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  • APEN Zhong 16Feb2016

    Rights statement: This is the author’s version of a work that was accepted for publication in Applied Energy. Changes resulting from the publishing process, such as peer review, editing, corrections, structural formatting, and other quality control mechanisms may not be reflected in this document. Changes may have been made to this work since it was submitted for publication. A definitive version was subsequently published in Applied Energy, 185,2, 2017 DOI: 10.1016/japenergy.2016.03.025

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A case study of using cosmic ray muons to monitor supercritical CO2 migration in geological formations

Research output: Contribution to journalJournal article

Published
<mark>Journal publication date</mark>1/01/2017
<mark>Journal</mark>Applied Energy
Issue number2
Volume185
Number of pages9
Pages (from-to)1450-1458
Publication statusPublished
Early online date19/03/16
Original languageEnglish

Abstract

In carbon dioxide (CO2) geological storage, the monitoring of the injected CO2 migration in underground storage is essential to understanding storage process and ensuring storage safety. An effective monitoring system will be required for decades into the future during storage phase to indicate the location where the injected fluids have extended to. A novel radiographic probing technique using naturally occurring cosmic ray muon radiations was introduced in recent years as a promising continuous and cost-effective candidate method. This method utilizes the ability of different materials to attenuate muons as the detection property. The feasibility of this technique still needs to be investigated in terms of higher simulation accuracy, the intrinsic spatial resolution, and response sensitivity for storage with impurities. In this study, simulations are performed to understand the sensitivity of this method in responding to the presence of the injected fluids in saline aquifer formations. The energy spectrum of the cosmic ray muons for different zenith angles at sea level is sampled according to the modified Gaisser’s formula. The muon propagation process has been simulated with high fidelity by detailed description of different materials involved in the deployed geological model. The muon attenuation along different paths carries information on the interior of a monitored region and the muon scattering effect may lower the accuracy to locate the fluids. The intrinsic spatial resolution of this method is thus analyzed and found to be at a scale of several meters. This method aims to provide the basis for understanding the injected fluids behavior. The simulations show that the method is feasible and the injected fluids in saline aquifers can be identified with a high sensitivity.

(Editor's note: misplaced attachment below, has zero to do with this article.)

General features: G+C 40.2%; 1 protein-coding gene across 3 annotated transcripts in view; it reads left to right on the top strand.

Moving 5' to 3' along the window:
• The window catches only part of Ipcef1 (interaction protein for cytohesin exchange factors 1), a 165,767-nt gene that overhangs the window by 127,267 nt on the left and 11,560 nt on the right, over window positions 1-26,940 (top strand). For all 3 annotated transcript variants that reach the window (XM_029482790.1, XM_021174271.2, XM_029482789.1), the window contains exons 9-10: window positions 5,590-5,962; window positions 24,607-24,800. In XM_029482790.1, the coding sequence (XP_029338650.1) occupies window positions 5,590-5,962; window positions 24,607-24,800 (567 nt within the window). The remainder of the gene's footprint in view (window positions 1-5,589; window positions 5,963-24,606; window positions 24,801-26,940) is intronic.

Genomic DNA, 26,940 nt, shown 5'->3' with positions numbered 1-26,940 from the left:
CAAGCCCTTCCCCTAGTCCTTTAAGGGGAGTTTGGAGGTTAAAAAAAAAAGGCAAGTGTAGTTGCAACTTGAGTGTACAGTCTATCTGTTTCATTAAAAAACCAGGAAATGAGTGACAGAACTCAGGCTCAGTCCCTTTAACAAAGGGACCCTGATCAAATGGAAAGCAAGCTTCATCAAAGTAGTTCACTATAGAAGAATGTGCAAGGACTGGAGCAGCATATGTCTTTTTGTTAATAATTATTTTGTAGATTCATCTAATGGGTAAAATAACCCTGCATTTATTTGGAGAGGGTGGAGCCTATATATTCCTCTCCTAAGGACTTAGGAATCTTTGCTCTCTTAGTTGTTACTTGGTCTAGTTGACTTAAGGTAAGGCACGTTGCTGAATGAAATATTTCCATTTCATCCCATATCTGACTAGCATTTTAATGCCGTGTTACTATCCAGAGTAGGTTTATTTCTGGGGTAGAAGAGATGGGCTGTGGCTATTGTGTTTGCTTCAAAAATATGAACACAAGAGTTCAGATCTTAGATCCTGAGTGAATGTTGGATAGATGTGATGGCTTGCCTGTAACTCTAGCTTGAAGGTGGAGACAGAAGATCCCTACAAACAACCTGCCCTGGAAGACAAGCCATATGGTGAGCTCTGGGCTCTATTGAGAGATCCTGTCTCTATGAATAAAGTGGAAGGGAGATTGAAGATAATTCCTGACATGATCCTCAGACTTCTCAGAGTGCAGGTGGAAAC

Bibliographic note

This is the author’s version of a work that was accepted for publication in Applied Energy. Changes resulting from the publishing process, such as peer review, editing, corrections, structural formatting, and other quality control mechanisms may not be reflected in this document. Changes may have been made to this work since it was submitted for publication. A definitive version was subsequently published in Applied Energy, 185,2, 2017 DOI: 10.1016/japenergy.2016.03.025